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The latest statistics from Christian Research published in Dr. Peter Brierley's excellent book "The Tide is Running Out" show that in England 46% of church membership, across all mainstream Christian denominations, has been lost in the last 21 years. During the "Decade of Evangelism" in the 90's, the decline steepened and Dr. Brierley believes that today something like 1,000 teenagers a week stop going to church - yet those involved in the front-line activities of street preaching and Christian education in the public school system find a sympathetic and ready response to the claims of Christ - we find there is very little cynicism about Jesus.

Recent publications on evangelism tend to display a non-comprehension of what evangelism is or what an evangelist's ministry is about, or even who the evangelists are. A couple of years ago, a book published by the Church Army in Australia, written by a number of contributors who are Anglican clergy working in Australia, set out to identify the evangelists in their congregations and to suggest ways in which they could be encouraged. The evangelist is identified as a "Hail fellow, well met" type with the ability to build relationships with visitors to church fairly easily, but nevertheless the kind of person who is likely to have behavioural problems, be a non-academic, and to be likely to say the wrong thing at the wrong time! These sort of misconceptions are common in evangelism today - in fact there is so much ignorance about the whole subject that we must establish a Biblical pattern for this tremendously important ministry if the Church - in England at least - is to be more than a few tiny groups of elderly people meeting in empty buildings in 20 years' time.

There has also been such a loss of confidence in the ability of the Holy Spirit to convict and convert that Church pastor/managers today preach the Gospel with little or no expectation of any result - so there is an increasing tendency to move into sociological patterns and change the message - one of the latest being "God wants you to feel good about yourself". Messages like this produce friendly audiences but not converts.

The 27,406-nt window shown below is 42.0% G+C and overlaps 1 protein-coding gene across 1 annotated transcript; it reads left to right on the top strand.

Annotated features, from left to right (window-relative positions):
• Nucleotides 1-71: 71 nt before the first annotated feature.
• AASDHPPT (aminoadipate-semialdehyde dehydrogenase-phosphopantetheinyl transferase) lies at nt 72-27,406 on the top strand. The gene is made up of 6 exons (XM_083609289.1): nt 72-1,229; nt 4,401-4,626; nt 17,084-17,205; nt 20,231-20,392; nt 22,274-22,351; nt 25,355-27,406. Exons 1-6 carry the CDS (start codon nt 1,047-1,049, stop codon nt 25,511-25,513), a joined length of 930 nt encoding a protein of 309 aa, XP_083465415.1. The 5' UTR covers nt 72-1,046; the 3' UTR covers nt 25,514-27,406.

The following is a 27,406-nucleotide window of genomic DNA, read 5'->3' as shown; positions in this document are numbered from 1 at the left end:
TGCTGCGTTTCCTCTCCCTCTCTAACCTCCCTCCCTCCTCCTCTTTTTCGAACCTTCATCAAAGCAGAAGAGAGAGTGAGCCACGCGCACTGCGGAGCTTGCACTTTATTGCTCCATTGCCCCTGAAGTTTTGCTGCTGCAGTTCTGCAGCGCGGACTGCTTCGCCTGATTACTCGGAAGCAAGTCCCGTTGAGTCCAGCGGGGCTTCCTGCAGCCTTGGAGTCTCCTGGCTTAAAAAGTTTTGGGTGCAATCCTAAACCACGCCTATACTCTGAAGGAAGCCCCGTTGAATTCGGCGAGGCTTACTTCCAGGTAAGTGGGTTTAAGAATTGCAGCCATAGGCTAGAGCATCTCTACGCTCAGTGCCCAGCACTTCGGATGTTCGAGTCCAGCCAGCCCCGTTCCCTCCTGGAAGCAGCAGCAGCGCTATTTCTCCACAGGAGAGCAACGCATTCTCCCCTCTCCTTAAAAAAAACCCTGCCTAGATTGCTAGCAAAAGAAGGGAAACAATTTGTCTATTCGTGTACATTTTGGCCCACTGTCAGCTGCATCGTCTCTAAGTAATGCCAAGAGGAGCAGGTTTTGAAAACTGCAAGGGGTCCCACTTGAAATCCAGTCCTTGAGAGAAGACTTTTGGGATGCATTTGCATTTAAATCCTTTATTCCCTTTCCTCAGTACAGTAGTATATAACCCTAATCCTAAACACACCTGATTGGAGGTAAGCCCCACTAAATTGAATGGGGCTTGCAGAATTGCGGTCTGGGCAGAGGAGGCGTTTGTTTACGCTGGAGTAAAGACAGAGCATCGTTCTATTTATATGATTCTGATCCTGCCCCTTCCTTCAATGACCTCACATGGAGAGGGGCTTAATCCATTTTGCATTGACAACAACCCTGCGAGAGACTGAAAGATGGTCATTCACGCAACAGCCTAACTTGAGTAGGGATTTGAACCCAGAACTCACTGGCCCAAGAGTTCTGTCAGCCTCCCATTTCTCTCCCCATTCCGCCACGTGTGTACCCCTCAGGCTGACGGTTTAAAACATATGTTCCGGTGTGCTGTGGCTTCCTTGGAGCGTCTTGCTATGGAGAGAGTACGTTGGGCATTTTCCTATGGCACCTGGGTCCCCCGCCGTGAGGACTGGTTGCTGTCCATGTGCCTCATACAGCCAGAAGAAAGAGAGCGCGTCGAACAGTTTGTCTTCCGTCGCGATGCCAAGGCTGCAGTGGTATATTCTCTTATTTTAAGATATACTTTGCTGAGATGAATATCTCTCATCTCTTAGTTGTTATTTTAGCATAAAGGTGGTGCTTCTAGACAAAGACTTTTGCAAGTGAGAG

Having spent the last 42 years (25 full time with Open Air Campaigners) working with the world's leading evangelistic and missions agencies, I hope this Report will convey something of the thrill of sharing the Gospel with the spiritually hungry in the world, who stand in their hundreds eager to hear what God is saying today. People from all walks of life, in all countries where I have had the privilege of preaching, have a profound respect for the Gospel and are greatly interested in knowing how a personal relationship with Jesus Christ can be possible. Preaching on the streets of Vienna with local missionaries for the last 5 or 6 summers has demonstrated to me how even in a materialistic, sophisticated European country like Austria there are those who want to know how they can know God. The astonishing thing is that in the 55 years since Church-planting began in Vienna after the war, no one had actually gone out and preached the Gospel to the Austrians in public - where all of them are to be found! It seems that almost nobody will follow Jesus in his public preaching ministry. As I lead seminars in Bible colleges principally in Britain and the United States but also in some Western European countries, neither students nor staff (some of whom are ex-missionaries) have ever contemplated the public preaching of the Gospel. To see the slides of this incredibly effective ministry in action evokes cries of surprise and delight and an eagerness to learn how to do it. Whether it's in the shopping precinct on a Saturday morning, outside the Bull Ring late at night in Portugal or Spain, or talking to 1,000 or so teenagers in a Secondary School assembly, the interest and the sincerity, the thoughtfulness, and the gratitude are all there as people hear things that often their national Church has never told them before.